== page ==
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West Side Commander Charged With Aggravated Battery, Stripped Of Police Powers

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Updated 08/28/14 – 12:10 p.m.

(CBS) – A Chicago Police commander on the city’s West Side has been stripped of his police powers and has been charged with aggravated battery.

As of 10:00 p.m. Wednesday, the Chicago Police website still shows Commander Glenn Evans as the boss of the Harrison District. But police sources told CBS 2 that Evans turned in his gun and badge Wednesday, amid allegations of brutality.

Evans has been charged with aggravated battery and official misconduct according to a spokeswoman from the Cook County State’s Attorney’s office. Evans is accused of putting the barrel of his gun into a suspect’s mouth as he was being restrained.

Sources told CBS 2 that Evans would be reassigned to work at Police Headquarters until an investigation of the incident is complete.

According to published reports, Evans and officers under his command were on patrol on Jan. 30, 2013, when they saw 24-year-old Ricky Williams holding a gun in his hand hear the corner of 71st Street and Eberhart Avenue.

When they approached Williams, he ran away, and into an abandoned house. He no longer had the gun when he was arrested, and a reckless conduct charge was dropped a few months later.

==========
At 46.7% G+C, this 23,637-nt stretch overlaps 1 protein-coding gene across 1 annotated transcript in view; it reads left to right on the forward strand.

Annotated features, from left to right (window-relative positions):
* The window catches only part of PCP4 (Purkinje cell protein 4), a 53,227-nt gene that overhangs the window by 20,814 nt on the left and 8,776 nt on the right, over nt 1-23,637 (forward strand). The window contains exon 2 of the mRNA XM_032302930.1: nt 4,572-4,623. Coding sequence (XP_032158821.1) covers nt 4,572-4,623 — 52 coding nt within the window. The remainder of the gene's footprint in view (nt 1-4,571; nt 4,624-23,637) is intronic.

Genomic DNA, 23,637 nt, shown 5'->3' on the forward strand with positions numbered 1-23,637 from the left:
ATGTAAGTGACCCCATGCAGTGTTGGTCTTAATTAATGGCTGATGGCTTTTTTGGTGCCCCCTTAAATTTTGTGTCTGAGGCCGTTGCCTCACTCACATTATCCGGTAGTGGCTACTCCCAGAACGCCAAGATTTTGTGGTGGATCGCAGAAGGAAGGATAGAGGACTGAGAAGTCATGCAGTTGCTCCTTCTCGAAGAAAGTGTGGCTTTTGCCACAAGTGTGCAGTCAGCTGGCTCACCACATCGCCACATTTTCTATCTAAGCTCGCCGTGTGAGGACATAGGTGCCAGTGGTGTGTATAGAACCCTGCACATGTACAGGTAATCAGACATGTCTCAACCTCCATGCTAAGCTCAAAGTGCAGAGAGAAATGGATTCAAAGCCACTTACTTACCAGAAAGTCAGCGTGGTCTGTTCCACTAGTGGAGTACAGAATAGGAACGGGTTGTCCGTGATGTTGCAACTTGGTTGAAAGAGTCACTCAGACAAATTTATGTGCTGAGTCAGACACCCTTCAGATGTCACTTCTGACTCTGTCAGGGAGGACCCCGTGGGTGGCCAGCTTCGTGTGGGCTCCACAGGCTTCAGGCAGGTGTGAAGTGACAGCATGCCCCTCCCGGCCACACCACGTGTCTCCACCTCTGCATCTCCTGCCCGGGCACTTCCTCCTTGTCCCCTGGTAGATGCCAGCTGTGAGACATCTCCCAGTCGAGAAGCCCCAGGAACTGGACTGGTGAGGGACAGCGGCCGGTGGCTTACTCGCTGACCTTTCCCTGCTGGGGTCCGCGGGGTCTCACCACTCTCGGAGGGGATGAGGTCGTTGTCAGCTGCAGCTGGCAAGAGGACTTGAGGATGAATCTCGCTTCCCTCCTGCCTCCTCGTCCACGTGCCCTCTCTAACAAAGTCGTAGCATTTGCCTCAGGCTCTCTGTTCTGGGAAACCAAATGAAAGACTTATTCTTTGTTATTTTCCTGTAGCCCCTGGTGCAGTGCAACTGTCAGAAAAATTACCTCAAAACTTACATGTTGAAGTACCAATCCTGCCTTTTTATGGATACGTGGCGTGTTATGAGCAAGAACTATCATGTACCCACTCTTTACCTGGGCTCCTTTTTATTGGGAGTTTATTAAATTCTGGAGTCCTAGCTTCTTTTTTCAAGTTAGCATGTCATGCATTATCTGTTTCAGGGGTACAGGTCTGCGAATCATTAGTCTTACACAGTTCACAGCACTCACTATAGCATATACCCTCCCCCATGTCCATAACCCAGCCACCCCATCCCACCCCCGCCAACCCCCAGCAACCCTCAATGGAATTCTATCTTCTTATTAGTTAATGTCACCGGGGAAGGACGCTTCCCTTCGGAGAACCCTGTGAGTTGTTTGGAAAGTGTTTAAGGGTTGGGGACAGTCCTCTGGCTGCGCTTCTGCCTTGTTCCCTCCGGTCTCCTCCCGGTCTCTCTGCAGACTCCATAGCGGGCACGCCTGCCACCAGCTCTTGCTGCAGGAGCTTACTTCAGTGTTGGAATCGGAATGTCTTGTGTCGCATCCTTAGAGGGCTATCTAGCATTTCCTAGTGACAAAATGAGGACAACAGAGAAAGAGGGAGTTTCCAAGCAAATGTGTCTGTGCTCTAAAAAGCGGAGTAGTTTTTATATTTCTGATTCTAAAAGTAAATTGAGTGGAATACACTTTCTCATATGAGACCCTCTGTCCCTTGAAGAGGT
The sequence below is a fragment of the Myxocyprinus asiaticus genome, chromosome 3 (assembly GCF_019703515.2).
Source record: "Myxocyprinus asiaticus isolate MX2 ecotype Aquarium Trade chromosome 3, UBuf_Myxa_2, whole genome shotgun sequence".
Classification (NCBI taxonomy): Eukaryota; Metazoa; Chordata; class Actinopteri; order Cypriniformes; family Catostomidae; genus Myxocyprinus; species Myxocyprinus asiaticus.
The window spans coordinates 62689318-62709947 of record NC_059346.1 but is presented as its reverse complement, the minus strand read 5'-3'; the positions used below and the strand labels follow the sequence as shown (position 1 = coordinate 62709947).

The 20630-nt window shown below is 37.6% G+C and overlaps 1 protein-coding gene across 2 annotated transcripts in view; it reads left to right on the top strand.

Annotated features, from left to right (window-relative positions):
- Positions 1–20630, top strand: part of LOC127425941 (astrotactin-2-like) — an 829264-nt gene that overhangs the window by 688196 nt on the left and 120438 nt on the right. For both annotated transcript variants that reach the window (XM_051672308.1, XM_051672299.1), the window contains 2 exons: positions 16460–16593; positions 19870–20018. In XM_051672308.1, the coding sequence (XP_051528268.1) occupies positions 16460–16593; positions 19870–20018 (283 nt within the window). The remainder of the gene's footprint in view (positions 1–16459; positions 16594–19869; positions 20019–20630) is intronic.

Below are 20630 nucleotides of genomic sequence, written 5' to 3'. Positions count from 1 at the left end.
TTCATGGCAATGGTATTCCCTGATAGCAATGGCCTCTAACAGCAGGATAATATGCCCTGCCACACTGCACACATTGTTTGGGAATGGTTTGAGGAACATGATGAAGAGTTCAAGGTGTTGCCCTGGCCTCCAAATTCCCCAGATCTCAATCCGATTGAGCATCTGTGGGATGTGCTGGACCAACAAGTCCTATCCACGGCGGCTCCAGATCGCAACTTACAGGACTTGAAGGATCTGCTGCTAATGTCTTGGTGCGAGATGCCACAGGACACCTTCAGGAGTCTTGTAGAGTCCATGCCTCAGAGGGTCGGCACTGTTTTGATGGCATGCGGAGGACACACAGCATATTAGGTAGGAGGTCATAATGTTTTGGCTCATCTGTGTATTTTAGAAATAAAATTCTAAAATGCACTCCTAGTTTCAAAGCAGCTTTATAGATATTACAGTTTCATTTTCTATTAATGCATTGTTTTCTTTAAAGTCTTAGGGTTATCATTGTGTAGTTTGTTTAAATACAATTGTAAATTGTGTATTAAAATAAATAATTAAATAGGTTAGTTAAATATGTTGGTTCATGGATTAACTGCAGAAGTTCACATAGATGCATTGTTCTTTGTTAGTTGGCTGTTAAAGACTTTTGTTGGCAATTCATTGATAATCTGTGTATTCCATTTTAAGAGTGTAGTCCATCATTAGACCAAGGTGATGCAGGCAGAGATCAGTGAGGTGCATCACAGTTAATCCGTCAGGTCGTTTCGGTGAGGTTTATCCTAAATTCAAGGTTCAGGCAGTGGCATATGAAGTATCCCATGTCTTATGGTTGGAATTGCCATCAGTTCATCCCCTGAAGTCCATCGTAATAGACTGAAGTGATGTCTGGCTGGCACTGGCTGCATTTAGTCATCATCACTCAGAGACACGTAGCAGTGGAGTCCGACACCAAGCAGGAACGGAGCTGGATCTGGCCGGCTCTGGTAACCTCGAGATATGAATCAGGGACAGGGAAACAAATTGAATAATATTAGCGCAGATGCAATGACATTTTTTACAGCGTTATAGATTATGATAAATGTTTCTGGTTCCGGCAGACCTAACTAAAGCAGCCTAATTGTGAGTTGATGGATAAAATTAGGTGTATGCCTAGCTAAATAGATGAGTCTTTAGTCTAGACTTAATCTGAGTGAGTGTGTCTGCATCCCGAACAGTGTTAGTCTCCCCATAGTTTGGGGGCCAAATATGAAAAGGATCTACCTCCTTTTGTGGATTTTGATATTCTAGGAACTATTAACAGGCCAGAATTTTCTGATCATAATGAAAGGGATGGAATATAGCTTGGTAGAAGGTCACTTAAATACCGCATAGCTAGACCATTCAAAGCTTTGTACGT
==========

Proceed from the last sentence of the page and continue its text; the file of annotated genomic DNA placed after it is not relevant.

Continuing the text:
It was unclear at what point Evans allegedly put his service weapon in Williams’ mouth, but Williams’ DNA was found on the barrel.

As of Thursday, Williams was being held at the Pontiac Correctional Center on unrelated charges, serving a two-year prison sentence.

Evans was one of Police Supt. Garry McCarthy’s go-to guys; a key replacement in a recent command shakeup, and frequently praised by the superintendent for his approach to police work.

In a ridealong with CBS 2 last December, Evans decried “an old style of policing that didn’t work, especially in these more volatile times.”

“The old attitude is essentially just patrol around, not stop these individuals, not challenge them. … letting a lot of these gang bangers intimidate them, but that’s all going to change,” Evans said.

Earlier this week, as rumors of the allegations against Evans swirled, McCarthy balked when asked if the commander should be stripped of his powers.

“I’m not going to answer that question. That’s absurd,” McCarthy said. “Do I support him? If I didn’t support him, he wouldn’t be there.”

McCarthy has since changed his tune. In a written statement after Evans was charged, the superintendent said:

“The alleged actions, if true, are unacceptable to the both the residents we serve and to the men and women of this department. As soon as we were made aware of the charges Commander Evans was relieved of his police powers, pending the outcome of this matter. Like any private citizen, the commander is innocent until proven guilty and we need to allow this case to proceed like any other. We will cooperate fully with prosecutors.”

The Cook County Sheriff’s office said Evans surrendered to custody around 6:30 a.m. Thursday. Evans was scheduled to appear in bond court at noon.

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